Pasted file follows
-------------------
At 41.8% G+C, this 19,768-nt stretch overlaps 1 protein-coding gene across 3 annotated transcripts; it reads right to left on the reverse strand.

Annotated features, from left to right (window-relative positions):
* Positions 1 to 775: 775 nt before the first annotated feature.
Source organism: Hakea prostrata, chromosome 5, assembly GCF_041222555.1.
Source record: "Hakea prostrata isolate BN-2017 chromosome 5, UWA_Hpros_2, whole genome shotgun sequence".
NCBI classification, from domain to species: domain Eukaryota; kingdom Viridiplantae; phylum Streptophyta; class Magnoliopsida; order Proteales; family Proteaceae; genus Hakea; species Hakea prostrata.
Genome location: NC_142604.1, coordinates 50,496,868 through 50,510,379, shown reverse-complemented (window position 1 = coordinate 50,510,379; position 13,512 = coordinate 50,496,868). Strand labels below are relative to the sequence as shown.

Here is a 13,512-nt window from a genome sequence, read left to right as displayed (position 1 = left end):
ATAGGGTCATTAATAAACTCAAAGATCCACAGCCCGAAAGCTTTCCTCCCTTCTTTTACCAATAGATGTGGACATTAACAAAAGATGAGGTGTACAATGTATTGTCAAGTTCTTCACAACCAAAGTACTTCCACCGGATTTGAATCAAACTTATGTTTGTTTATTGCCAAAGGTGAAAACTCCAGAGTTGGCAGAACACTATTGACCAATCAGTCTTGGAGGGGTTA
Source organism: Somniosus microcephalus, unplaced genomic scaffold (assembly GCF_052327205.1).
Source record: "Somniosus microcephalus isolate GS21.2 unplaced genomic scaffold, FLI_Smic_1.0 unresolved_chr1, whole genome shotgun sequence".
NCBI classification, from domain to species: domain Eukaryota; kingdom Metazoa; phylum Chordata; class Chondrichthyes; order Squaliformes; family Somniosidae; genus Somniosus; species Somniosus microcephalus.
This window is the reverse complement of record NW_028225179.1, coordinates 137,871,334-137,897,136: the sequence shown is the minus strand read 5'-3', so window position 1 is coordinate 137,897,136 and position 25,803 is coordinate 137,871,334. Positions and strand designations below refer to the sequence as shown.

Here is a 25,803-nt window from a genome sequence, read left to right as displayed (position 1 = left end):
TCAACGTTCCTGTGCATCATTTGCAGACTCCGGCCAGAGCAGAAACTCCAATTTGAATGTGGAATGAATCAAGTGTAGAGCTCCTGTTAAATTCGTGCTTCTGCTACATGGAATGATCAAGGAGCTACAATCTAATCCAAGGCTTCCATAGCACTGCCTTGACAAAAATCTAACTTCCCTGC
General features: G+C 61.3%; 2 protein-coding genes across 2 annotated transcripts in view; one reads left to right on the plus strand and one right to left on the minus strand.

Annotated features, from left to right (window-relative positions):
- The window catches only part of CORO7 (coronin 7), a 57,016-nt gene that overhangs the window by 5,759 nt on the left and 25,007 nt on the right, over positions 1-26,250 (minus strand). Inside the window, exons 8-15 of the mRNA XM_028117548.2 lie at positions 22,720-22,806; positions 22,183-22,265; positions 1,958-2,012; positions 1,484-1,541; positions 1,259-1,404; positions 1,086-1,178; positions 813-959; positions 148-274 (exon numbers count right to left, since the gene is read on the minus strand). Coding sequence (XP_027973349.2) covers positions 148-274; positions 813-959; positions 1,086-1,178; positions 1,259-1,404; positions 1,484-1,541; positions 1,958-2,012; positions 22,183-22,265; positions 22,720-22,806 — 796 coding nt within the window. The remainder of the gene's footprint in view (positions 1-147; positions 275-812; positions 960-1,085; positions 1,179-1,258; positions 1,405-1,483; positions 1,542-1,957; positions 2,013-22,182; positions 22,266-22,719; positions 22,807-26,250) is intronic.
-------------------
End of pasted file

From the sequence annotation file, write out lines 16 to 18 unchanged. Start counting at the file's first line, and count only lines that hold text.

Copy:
General features: G+C 61.3%; 2 protein-coding genes across 2 annotated transcripts in view; one reads left to right on the plus strand and one right to left on the minus strand.

Annotated features, from left to right (window-relative positions):
- The window catches only part of CORO7 (coronin 7), a 57,016-nt gene that overhangs the window by 5,759 nt on the left and 25,007 nt on the right, over positions 1-26,250 (minus strand). Inside the window, exons 8-15 of the mRNA XM_028117548.2 lie at positions 22,720-22,806; positions 22,183-22,265; positions 1,958-2,012; positions 1,484-1,541; positions 1,259-1,404; positions 1,086-1,178; positions 813-959; positions 148-274 (exon numbers count right to left, since the gene is read on the minus strand). Coding sequence (XP_027973349.2) covers positions 148-274; positions 813-959; positions 1,086-1,178; positions 1,259-1,404; positions 1,484-1,541; positions 1,958-2,012; positions 22,183-22,265; positions 22,720-22,806 — 796 coding nt within the window. The remainder of the gene's footprint in view (positions 1-147; positions 275-812; positions 960-1,085; positions 1,179-1,258; positions 1,405-1,483; positions 1,542-1,957; positions 2,013-22,182; positions 22,266-22,719; positions 22,807-26,250) is intronic.